- The Chain of Becoming: The Philosophical Tale, the Novel and a Neglected Realism of the Enlightenment: Swift, Montesquieu, Voltaire, Johnson, and Austen (review)
- Philosophy and Literature
- Johns Hopkins University Press
- Volume 7, Number 2, October 1983
- pp. 258-259
- View Citation
- Additional Information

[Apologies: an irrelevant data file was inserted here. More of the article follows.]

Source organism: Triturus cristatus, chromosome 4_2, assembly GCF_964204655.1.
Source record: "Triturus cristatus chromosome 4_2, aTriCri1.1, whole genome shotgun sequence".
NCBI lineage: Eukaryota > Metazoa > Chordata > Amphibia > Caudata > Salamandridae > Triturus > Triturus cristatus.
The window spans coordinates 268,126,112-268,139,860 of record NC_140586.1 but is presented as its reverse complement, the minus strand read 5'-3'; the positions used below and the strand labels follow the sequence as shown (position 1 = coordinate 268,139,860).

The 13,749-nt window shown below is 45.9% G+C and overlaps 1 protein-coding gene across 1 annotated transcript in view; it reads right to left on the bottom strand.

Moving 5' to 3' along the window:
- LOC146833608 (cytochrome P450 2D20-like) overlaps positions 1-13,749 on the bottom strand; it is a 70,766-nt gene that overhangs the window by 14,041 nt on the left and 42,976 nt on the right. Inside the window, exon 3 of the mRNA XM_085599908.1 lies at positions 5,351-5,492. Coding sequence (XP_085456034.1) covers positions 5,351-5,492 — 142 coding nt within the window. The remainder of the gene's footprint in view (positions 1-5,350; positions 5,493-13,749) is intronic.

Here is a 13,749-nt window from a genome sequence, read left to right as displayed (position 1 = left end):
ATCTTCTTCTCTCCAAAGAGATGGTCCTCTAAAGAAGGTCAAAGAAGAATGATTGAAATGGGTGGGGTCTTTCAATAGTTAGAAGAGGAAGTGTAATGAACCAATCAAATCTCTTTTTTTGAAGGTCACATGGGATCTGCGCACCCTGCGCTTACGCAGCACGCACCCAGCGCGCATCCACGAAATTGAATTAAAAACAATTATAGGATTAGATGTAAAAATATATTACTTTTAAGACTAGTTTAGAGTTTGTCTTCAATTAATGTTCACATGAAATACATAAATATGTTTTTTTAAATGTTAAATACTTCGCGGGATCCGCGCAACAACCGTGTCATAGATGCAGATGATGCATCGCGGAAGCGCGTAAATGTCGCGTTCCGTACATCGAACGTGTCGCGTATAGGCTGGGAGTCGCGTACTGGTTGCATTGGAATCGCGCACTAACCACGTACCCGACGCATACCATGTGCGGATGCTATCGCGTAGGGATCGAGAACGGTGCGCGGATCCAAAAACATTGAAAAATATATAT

Reviews The Chain ofBecoming: The Philosophical Tale, the Novel and a Neglected Realism of the Enlightenment: Swift, Montesquieu, Voltaire, Johnson, and Austen, by Frederick M. Keener; ? & 358 pp. New York: Columbia University Press, 1983, $30.00. Plato enthroned philosophy by banishing art. Since then the artist has had to decide whether or not to worm his way back into die throne room. One such attempt to write philosophically was the rational fiction ofthe eighteenth century. This book deals with the four great exponents of this form — Swift, Montesquieu, Voltaire, andJohnson. Frederick Keener^ analysis of the philosophical tale is both interesting and lucid. But his aim is much more ambitious. He wishes to illuminate "the distinctive purposes of the taletellers as compared to those of the novelists" in order to highlight "the main effect of the genre upon die novel" (p. 4). Finally, he seeks for this effect in the novels ofJane Austen where, instead ofGulliver, "a . . . marionette serving the shifting satirical purposes ofhis audior" (p. 7), we have Anne Elliot in whom we find die "realism of psychological assessment" (P- 13). Professor Keener feels that "seeing" the novels ofJane Austen "as framed by the tradition of the philosophical tale solves certain problems that critics have remarked in them, and more: it clarifies the purposes and accomplishments of a writer whose ability to profit from the eighteenth century has been neither surpassed nor completely assessed, and it demonstrates the enduring, proper force of the philosophical tale because she so direcdy set the methods and assumptions of the tale injuxtaposition, even in conflict, with those of the novel" (pp. 4-5). The problem here is whether Keener, in drawing our attention to what is philosophical in Austen, helps us to come to terms widi what remains outside his scope. What in Austen is capable of explanation is brilliantly dealt with but this, it seems to me, merely emphasizes the artistry which remains banished. The philosophical tale explains overtly, treating its subject matter as a problem which it aims to analyze and clarify and, in so doing, it reduces what is unique and individual to terms which are more generally applicable. Keener recognizes this, retaining Johnson's distinction between the philosophical tale which "seldom strays from acute hardheaded emphasis on the actualities ofmental life" (p. 13) and the novel that "has a tendency to make the extravagant sentiments of romance seem real and acceptable" (p. 12). This downgrading of "unrealistic romance," which appeals to the imagination, allows "what is actual, probable and possible" (p. 12) to retain its priority. The philosophical submits to "psychological assessment" and leaves the imaginative untouched. If we grant Keener this priority, then his analysis of Austen's novels is 258 Reviews259 first rate. Yet my feeling is that what is inexplicable is precisely what gives the novel its life and is part of the reason we prefer Anne Elliot to Gulliver. Today we disagree with Johnson and criticize die writers of the philosophical tale for their lack of imagination — a lack which results in the cardboard figures which people their books. For us, a weak novel is one in which the characters lose their imaginative, covert subtlety and become "ideas embodied by characters" (p. 256). The philosophical tale can be rationalized because it is itself rational while the great work of fiction, being imaginative , retreats from any attempt to lay it bare. As Keener lucidly demonstrates, the philosophical tale is faction rather than fiction; it is exemplary psychology rather than art, and thus permits the assault. In bringing psychological assessment to bear on the novels of Jane Austen, Keener creates the illusion that the novels can be interpreted in terms other than their own. That this is an illusion is one of the lessons ofhis book — a lesson which he recognizes but seems loath to accept. The psychological approach is fascinating applied to the neoclassic texts for which it is appropriate, but it shows its weaknesses when applied to texts whose artistry retreats from it. Paradoxically, it is his very success in pinpointing the influence of die philosophical tale on Austen diat demonstrates why she so radically surpassed them. University of SussexDavid Pollard In Defence of the Imagination, by...